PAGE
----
Academics: Majors and Programs

Why Should You Study Portuguese?

Portuguese is the fifth most spoken language in the world and the third most spoken language in the Western world. There are over 260 million speakers.

Portuguese is an important language for the African Diaspora. It is spoken in countries such as Angola, Mozambique, Cape Verde, and Brazil. Learning Portuguese will give you access to a wealth of cultural and academic materials about these countries’ history, literature, religions, and society. 

There are many Brazilian communities in the United States, including Los Angeles, New York, Boston, Miami, Atlanta, and other areas (see the Language Map of the Modern Language Association Learning Portuguese would allow you to serve these communities in your future profession, whether you will be a lawyer, a doctor, a psychologist, a business owner, or an educator.

Interesting Facts

  • In recent years, Brazil became China's largest trading partner
  • Brazil will be hosting both the World Cup in 2014 and the Summer Olympics in 2016
  • Brazil’s economy is the 7th largest in the world and it encompasses services, manufacturing, mining, and agricultural sectors
  • Brazil is the 9th largest producer of oil and a leading producer of ethanol. It is also a leader in agricultural research
  • The U.S. Department of State has declared Portuguese a strategic language

Departmental Certificate of Proficiency in Portuguese

Students who complete Portuguese 301 and one other 300 or 400-level course with a grade of B or above are eligible to receive a departmental Certificate of Proficiency in Portuguese.​​


Portuguese 101-102
These courses introduce students to the Portuguese language. They encourage meaningful and contextualized use of the language through reading, listening, writing and speaking tasks based on pedagogical and authentic materials. Through a very hands-on approach to language learning, students use the language in simulations of everyday interactions, manipulating grammar and vocabulary in order to communicate. Topics covered in this class include university life, friends and family, leisure activities, clothing, and sports. All topics are connected with the everyday culture of the Portuguese-speaking world.

Portuguese 201-202
These courses are designed to develop students’ fundamental linguistic skills: listening, speaking, reading and writing with emphasis on oral proficiency. It reinforces and builds upon skills acquired at the 100 level, introducing students to new grammatical structures and vocabulary related to seasons and celebrations, work, food, health, travelling, the environment, society, and technology. These courses also aim to expand students' knowledge of everyday culture, as expressed through language, in Portuguese-speaking countries.

Portuguese 301

This course, Conversation, Composition and Culture, develops students’ linguistic skills in Portuguese bridging the intermediate and advanced levels. It encourages meaningful and contextualized use of the Portuguese language with an emphasis on speaking and writing. Each class focuses on topics of personal and general interest, including family, leisure activities, seasons and celebrations, and current events in the Portuguese-speaking world, with a focus on Brazil.

Portuguese 352
Luso-Afro-Brazilian Cinema (cross-listed as CWS 352 and SIS 352, counts as an elective for the Women Studies major and minor, the International Studies major and minor, or the Sociology/Anthropology major).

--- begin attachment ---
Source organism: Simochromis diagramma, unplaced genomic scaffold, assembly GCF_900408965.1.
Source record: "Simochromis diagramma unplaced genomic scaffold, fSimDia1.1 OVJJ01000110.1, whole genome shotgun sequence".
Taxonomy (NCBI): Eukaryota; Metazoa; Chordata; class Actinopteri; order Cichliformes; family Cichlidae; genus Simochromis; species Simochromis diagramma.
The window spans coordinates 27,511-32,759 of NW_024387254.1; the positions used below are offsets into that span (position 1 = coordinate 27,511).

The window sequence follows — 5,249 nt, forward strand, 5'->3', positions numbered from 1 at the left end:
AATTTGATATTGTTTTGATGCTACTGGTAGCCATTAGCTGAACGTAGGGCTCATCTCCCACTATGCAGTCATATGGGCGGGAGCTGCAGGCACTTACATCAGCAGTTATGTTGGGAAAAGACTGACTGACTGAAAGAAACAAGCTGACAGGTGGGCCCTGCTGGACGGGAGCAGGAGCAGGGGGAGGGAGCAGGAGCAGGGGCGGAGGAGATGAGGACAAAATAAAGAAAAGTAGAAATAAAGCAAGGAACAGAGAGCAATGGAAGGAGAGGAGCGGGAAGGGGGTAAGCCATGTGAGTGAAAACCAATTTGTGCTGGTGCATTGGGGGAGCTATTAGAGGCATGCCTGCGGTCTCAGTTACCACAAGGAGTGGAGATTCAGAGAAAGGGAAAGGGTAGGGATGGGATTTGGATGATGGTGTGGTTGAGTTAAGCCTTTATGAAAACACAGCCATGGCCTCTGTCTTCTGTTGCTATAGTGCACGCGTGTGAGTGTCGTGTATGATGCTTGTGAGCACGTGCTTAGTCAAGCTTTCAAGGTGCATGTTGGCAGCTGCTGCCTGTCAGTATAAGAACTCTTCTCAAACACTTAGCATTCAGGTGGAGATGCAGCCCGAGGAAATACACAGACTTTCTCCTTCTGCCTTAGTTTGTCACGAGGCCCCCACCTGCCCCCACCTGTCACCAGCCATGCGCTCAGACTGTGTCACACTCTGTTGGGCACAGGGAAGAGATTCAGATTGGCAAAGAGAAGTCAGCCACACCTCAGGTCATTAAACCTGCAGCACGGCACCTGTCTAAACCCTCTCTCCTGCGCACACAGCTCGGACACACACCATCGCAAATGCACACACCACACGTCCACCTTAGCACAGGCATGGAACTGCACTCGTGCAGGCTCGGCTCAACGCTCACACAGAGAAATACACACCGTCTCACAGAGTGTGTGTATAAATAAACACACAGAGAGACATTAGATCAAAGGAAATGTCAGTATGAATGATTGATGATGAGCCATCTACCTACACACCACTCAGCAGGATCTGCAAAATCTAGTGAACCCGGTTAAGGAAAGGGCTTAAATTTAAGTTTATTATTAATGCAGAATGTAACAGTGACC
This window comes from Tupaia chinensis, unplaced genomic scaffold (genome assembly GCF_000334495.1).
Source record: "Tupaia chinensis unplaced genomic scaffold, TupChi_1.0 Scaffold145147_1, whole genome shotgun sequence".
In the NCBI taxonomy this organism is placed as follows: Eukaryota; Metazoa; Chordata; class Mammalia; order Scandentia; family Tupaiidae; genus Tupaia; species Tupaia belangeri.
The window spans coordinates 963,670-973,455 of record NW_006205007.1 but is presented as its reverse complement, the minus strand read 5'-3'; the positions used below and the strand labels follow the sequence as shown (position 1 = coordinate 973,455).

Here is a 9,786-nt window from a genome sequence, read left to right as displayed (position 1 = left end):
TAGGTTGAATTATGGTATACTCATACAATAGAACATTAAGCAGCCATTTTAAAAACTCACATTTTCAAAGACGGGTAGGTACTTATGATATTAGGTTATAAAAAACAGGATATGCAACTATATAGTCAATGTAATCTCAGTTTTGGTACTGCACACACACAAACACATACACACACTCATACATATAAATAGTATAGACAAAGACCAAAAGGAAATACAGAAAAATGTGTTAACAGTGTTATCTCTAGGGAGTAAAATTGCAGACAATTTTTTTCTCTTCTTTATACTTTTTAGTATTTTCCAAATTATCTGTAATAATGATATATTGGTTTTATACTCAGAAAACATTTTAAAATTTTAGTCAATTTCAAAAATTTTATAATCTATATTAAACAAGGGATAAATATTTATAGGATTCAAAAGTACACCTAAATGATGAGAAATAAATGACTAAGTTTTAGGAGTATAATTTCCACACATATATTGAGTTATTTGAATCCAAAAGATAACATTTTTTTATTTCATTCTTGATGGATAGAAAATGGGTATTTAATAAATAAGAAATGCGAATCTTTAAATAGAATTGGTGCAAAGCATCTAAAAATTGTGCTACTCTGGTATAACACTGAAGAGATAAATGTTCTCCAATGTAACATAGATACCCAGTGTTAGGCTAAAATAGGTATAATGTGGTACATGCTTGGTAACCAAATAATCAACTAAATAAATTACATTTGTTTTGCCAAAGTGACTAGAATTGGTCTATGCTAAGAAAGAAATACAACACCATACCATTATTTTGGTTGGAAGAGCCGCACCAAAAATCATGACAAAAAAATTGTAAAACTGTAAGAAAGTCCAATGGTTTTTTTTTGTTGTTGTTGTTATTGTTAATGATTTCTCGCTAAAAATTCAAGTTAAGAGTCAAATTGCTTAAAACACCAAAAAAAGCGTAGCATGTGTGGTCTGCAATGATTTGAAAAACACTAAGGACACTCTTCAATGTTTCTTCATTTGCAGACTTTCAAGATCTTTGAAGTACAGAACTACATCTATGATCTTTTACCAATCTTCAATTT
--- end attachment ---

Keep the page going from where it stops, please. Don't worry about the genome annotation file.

Taught in English, this course focuses on the cinema of the Portuguese-speaking world. It covers topics such as gender, race, the city, migration, violence, and history in the cultures of Brazil, Portugal, and Portuguese-speaking Africa as represented in film in the twentieth and twenty-first centuries. Students will watch several films and read scholarly work about the films in question, about the topics addressed in the films, and/or about the history and the societies of the Portuguese-speaking countries depicted in the films.

Questions addressed in this course include: How are women of various races and social backgrounds represented in Lusophone cinema? What social spaces do they occupy and what is their role in society and in history as represented in the films? What are the main issues pertaining to Lusophone history represented in films? How do the films reproduce or question official narratives about the history of different countries in the Portuguese-speaking world? What migration patterns are represented in the films? How do the films portray the causes and consequences of these migratory movements? How are images of rural and urban landscapes constructed in the films? What do these images tell us about socio-economic differences in these territories?

How do you say… in Portuguese?

  • Hi/Hello = Oi/Olá!
  • Good morning = Bom dia!
  • Good afternoon = Boa tarde!
  • Good evening/night = Boa noite!
  • How are you? = Tudo bem?
  • What’s your name? = Como você se chama?/Qual é o seu nome?
  • My name is… = Eu me chamo…/Meu nome é…

Music in Portuguese

  • Brazil: Vanessa da Mata, Seu Jorge
  • Portugal: Mariza
  • Cape Verde: Cesária Évora

Singers from other nationalities that have recorded in or with Portuguese-speaking artists Portuguese: The Black Eyed Peas, Ben Harper, Frank Sinatra, Nelly Furtado, Laura Pausini, Diana Krall, Diego Torres, Alejandro Sanz, Shakira.

Cinema in Portuguese

  • Antonia (2007)
  • Elite Squad (2007, 2010)
  • Blindness (in English, based on Portuguese writer José Saramago’s novel Ensaio sobre a cegueira 2008)

Photo Credit: Ligia Bezerra, Ph.D.; place: Olinda, Pernambuco, Brazil

For more information, please, contact:

Dr. Ligia Bezerra
Assistant Professor of Portuguese
World Languages and Literature
Office: The Camille Olivia Hanks Cosby, Ed.D. Academic Center, 454
Telephone: 404 270 5545